Biography: Peter Flach is professor of Artificial Intelligence at the University of Bristol. He has published widely on inductive logic programming, multi-relational data mining, and machine learning. He was PC co-chair of ILP’99 and ECML’01, is on the steering committee of the recent ECML/PKDD conferences, and is a regular PC member of all major machine learning and data mining conferences including ICML, ECML/PKDD, ILP, ICDM, SDM, and PAKDD. Prof Flach is associate editor of Machine Learning, and serves on the editorial boards of Journal of Machine Learning Research, Journal of Artificial Intelligence Research, and Artificial Intelligence Communications.

Tutorials 

Speaker Name: Prof. Wee Sun Lee
Title: Partially Observable Markov Decision Process.

Abstract: Partially Observable Markov Decision Process (POMDP) provides a mathematically elegant formulation for adapting the actions of an agent based on past observations in order to achieve high expected rewards in the future. However, solving POMDPs is computationally intractable in the worst case, and until recently POMDPs were considered to be impractical for applications. In the last few years, tremendous progress has been made in solving POMDPs and they have been shown to be effective in application domains such as dialog systems, assistive technologies for the elderly, and aircraft collision avoidance systems. In this tutorial, we will go through the basic properties of POMDPs, try to understand when they are likely to be effectively solvable, and describe techniques for scaling to problems with very large state spaces and long search horizons.

Biography: Wee Sun Lee is an associate professor in the Department of Computer Science at the National University of Singapore. He obtained his PhD from the Australian National University in 1996 and was a research fellow at the Australian Defence Force Academy from 1996 to 1998 prior to joining the National University of Singapore. He is interested in machines that learn, perform inference, make decisions and plan. He works on obtaining theoretical understanding of when learning, inference and planning can be done effectively, on developing effective algorithms for these problems, and also on applying the algorithms to applications such as information extraction, natural language understanding, robotics and games.

Speaker: Prof. Koji Tsuda
Title: Learning from Graph Data: Graph Kernels, Graph Mining and Recent Developments.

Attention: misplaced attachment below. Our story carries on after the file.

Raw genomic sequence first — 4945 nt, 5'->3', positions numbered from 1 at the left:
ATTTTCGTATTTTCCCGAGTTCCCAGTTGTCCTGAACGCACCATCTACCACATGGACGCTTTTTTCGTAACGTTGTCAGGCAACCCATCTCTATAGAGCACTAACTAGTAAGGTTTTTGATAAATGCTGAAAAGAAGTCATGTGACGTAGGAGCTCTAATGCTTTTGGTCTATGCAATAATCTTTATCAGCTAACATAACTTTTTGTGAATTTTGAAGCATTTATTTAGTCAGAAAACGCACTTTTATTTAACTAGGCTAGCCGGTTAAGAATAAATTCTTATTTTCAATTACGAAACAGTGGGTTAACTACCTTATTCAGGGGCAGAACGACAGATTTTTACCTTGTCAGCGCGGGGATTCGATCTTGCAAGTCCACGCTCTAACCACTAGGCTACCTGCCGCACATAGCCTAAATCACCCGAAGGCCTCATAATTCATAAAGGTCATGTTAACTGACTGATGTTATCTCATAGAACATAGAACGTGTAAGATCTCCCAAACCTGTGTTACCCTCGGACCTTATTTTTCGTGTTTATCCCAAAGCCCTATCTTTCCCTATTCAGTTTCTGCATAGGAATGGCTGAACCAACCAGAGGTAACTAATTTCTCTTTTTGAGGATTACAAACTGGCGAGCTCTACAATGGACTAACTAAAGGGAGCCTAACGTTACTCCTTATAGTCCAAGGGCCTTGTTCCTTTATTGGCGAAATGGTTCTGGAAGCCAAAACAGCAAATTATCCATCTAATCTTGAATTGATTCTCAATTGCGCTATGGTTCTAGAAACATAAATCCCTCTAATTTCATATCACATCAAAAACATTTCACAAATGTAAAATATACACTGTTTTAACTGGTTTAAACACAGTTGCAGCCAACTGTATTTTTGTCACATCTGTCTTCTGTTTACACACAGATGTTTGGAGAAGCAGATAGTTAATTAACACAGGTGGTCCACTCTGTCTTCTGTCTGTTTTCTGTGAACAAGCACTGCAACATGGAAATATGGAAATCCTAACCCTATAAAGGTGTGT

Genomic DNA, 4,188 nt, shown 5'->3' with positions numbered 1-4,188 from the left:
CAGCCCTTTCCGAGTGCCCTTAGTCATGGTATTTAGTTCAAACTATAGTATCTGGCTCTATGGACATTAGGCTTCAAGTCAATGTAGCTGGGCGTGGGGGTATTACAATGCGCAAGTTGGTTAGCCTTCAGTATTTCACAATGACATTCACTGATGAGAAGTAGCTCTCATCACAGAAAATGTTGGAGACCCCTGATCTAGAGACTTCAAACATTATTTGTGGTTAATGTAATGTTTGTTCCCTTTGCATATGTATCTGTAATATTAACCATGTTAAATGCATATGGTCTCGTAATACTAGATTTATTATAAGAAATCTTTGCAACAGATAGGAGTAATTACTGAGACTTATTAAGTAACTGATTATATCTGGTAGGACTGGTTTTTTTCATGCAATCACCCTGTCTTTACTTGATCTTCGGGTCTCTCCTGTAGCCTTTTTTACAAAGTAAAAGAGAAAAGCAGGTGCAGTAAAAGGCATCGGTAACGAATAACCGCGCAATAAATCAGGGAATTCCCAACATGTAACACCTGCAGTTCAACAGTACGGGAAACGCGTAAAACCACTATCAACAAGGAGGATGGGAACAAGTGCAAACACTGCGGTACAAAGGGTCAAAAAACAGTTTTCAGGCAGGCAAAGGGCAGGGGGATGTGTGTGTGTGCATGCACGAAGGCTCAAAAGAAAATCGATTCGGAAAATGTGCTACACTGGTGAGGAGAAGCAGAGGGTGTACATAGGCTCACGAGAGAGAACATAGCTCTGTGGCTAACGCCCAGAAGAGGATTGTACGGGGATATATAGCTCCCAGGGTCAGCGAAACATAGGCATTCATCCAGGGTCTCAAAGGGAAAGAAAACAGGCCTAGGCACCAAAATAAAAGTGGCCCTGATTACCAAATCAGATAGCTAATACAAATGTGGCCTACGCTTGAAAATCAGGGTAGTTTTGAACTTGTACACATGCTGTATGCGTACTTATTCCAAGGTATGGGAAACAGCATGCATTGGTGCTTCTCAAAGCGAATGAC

Abstract: Labeled Graphs are general and powerful data structures that can be used to represent diverse kinds of objects such as XMLs, chemical compounds, proteins, and RNAs. In these 10 years, we saw significant progress in statistical learning algorithms for graph data, such as supervised classification, clustering and dimensionality reduction. Graph kernels and graph mining have been the main driving force of such innovation. In this tutorial, I start from basics of the two techniques and cover several important algorithms in learning from graphs. Successful biological applications are featured. If time allows, I also cover recent developments and show future directions.

Biography: Koji Tsuda is Senior Research Scientist at AIST Computational Biology Research Center. He is also affiliated with ERATO Minato Project, Japan Science and Technology Agency (JST). After completing his Dr.Eng. in Kyoto University in 1998, he joined former Electrotechnical Laboratory (ETL), Tsukuba, Japan, as Research Scientist. When ETL is reorganized as AIST in 2001, he joined newly established Computational Biology Research Center, Tokyo, Japan. In 2000-2001, he worked at GMD FIRST (current Fraunhofer FIRST) in Berlin, Germany, as Visiting Scientist. In 2003-2004 and 2006-2008, he worked at Max Planck Institute for Biological Cybernetics, Tuebingen, Germany, first as Research Scientist and later as Project Leader. He has published more than 70 papers in refereed conferences and journals, and served as an area chair and a program committee member in leading machine learning conferences such as NIPS and ICML. IPSJ Nagao Award (2009).

Conference Officers 

General Co-Chairs

Program Co-Chairs

Local Arrangement Chair

ACML Steering Committee

Senior Program Committee

Program Committee


Page last modified on Sun Nov 6 15:41:38 2011.